Your credit score isn’t something you think about every day. Unless, of course, you’re getting ready to make a major purchase, like a new car or a home. That’s when you fully comprehend the importance of a good credit score.
Those expensive buys aren’t the only reasons you need to have one. Without it, you’ll pay hundreds of thousands of dollars more in interest on many things throughout your life. Solid credit scores budget lower interest rates on secured and unsecured debt.
That’s a lot riding on a single number. So you should understand what it is, how it’s calculated, and how a good score can make your life easier. Here are four things to know about your credit score.
Good credit must be built and you’re the only one who can do it. The sooner you can pour a solid foundation, the sooner you’ll be on your way. But how do you build one, if you don’t have a credit score yet, or if it’s in the basement?
One great way is to use a credit builder card. It’s a secured credit card with a limit determined by the amount of money you have deposited in the account. Put in $1,000, and that’s your credit limit.
Whip out your credit builder card to make small purchases and pay the full balance every month. Because you’re using credit, you’ll have a score. Because you’re using it wisely, you’ll be building a respectable one.
You can also apply for a credit-builder loan. A lender puts a small loan amount in a special account that starts earning interest. You make monthly payments until you have repaid the value of the loan and then you can use it.
In either case, your timely payments are reported to major credit agencies. Establishing and raising a credit score takes a little work. But if you build it, good things will come.
Credit scores aren’t based on one thing, but five factors are calculated to arrive at a single score. Know what they are, and you’ll know what to pay attention to as you build or raise a score.
Payment history is a whopping 35% of your score. This is where making payments on time comes in. Miss a payment or make a late payment and 35% of your score calculus will get dinged.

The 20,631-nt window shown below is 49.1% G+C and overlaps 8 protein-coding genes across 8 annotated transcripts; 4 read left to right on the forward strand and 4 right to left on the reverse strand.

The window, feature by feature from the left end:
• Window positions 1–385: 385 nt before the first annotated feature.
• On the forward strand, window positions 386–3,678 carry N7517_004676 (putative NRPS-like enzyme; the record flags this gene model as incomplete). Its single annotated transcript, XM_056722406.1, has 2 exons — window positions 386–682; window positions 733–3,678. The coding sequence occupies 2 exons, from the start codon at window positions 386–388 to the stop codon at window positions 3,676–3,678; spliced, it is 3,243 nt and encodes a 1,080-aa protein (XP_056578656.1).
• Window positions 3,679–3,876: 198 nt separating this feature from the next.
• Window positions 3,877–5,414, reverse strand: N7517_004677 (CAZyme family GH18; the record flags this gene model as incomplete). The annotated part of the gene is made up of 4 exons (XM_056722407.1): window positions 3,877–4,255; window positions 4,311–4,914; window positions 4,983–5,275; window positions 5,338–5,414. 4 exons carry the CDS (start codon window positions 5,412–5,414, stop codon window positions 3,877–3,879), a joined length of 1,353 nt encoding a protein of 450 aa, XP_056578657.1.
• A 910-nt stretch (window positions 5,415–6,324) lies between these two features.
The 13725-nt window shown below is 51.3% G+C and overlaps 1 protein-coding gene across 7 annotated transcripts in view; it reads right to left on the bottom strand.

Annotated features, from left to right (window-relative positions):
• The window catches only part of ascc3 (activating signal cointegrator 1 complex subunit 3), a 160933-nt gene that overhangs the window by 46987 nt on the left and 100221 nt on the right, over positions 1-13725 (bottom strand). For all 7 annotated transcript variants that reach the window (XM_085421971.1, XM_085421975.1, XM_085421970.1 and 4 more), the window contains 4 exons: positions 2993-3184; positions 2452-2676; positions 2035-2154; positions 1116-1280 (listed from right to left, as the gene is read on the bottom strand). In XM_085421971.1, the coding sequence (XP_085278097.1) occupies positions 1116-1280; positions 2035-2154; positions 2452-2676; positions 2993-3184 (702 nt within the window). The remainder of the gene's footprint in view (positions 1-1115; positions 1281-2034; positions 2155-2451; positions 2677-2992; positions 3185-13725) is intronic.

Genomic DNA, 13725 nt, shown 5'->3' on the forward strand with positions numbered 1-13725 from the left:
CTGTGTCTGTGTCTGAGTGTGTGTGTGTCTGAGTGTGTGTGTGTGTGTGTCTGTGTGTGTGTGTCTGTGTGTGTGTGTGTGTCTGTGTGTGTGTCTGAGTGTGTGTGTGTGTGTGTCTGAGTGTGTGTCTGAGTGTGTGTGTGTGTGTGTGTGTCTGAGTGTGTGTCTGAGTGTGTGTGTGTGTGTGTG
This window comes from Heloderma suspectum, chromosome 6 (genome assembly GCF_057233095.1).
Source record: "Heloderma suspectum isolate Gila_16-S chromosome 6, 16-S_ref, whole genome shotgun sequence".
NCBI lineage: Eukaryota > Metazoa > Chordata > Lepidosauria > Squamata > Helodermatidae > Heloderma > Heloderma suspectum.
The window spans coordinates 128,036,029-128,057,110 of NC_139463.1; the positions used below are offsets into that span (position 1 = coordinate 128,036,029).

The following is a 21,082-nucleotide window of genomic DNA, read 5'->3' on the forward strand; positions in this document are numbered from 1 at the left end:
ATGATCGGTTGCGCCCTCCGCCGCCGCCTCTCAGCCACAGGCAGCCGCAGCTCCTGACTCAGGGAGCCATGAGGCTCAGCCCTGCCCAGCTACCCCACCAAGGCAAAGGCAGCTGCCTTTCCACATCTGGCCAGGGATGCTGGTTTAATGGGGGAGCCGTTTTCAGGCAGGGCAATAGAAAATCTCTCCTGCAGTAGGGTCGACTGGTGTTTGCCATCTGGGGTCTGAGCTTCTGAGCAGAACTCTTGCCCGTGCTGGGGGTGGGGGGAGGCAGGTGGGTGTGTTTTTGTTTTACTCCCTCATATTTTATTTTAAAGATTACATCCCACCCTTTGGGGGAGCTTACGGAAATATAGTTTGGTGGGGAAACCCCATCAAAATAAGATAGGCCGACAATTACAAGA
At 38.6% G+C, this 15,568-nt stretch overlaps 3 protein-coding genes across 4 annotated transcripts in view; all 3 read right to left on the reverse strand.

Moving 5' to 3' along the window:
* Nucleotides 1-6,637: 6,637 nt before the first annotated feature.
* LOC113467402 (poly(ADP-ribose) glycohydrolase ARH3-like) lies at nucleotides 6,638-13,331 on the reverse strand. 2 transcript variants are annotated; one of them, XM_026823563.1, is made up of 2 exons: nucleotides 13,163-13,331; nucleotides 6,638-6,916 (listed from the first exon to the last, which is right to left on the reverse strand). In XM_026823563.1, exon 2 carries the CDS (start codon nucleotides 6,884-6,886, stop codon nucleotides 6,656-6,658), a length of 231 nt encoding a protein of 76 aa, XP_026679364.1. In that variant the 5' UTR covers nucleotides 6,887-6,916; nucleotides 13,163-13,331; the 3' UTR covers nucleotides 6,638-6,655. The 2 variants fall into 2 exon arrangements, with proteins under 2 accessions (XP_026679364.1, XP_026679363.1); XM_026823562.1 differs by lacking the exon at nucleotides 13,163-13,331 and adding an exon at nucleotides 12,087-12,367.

Coming in a close second, at 30%, is the amount of money you owe or “credit utilization.” Using 30% or less of all the credit that has been extended to you will raise your score. Using more than that shows that you’re overextended, which lowers your score and makes you a bigger loan risk.
Length of your credit history (15%), new credit (10%), and credit mix (10%) round out your score. A long history with a lender is a plus, while opening too many new accounts at once is a negative. A good mix of credit cards, installment loans, and mortgages will improve your score.
All five parts need time and attention, especially the two that comprise 65% of your score. Keep them greased and your credit score will hum like a well-oiled machine.
You might vow to spend the rest of your life with someone through richer and poorer. But your credit score remains yours and yours only, until death do you part.
Each spouse’s credit score comes into play when applying for loans like a mortgage to buy a home. When one spouse has a poor score, it could derail your desire for home ownership. Be prepared to make some major decisions about that major purchase.
The spouse with the good score could apply for the mortgage and leave the other one off the paperwork. However, the solid-score spouse’s income (and debt-to-income ratio) would have to support the loan on its own. Using only one income could severely lower the size of mortgage you could qualify for.
The fact is that one spouse’s low credit score can cost both of you thousands over the lifetime of a mortgage. It may be well worth the time and effort it takes to raise the low score before applying jointly. Doing so may carry you both across the threshold of owning your own house.
A credit report is the history of your credit. Your credit score is the numerical snapshot of that history. And history will only repeat itself if you let it.
Your credit history will reflect poor choices, like defaulting on the credit card you got while in college. However, it’s not like a felony conviction that stays on your criminal record forever. There are statutes of limitations on financial offenses.
Most of the time, the debt you defaulted on will remain on your credit report for seven years. During that time, it will lower your credit score. But once it is removed from your report, it will no longer haunt you.
Even bankruptcies remain on your report for only so long. A Chapter 7 bankruptcy will be there for 10 years, and Chapter 13 can affect you for up to seven. You will then have an opportunity to bring your score back up again.
Your credit score will have to do hard time for a while if it’s low because you made some mistakes. The good news is that it’s not a life sentence. In the meantime, work on reforming your financial habits so your score can rise when set free.
Most people are going to need credit for something during their lifetime. It could be for something major, like buying a house, or for something minor, like a payday loan. Some jobs even run credit checks before they hire you.
Whatever the reason, it’s generally true that the higher your credit score, the lower your interest rate. That’s because to a lender, you look like a risk worth taking. And that’s the most important thing you should know about your credit score.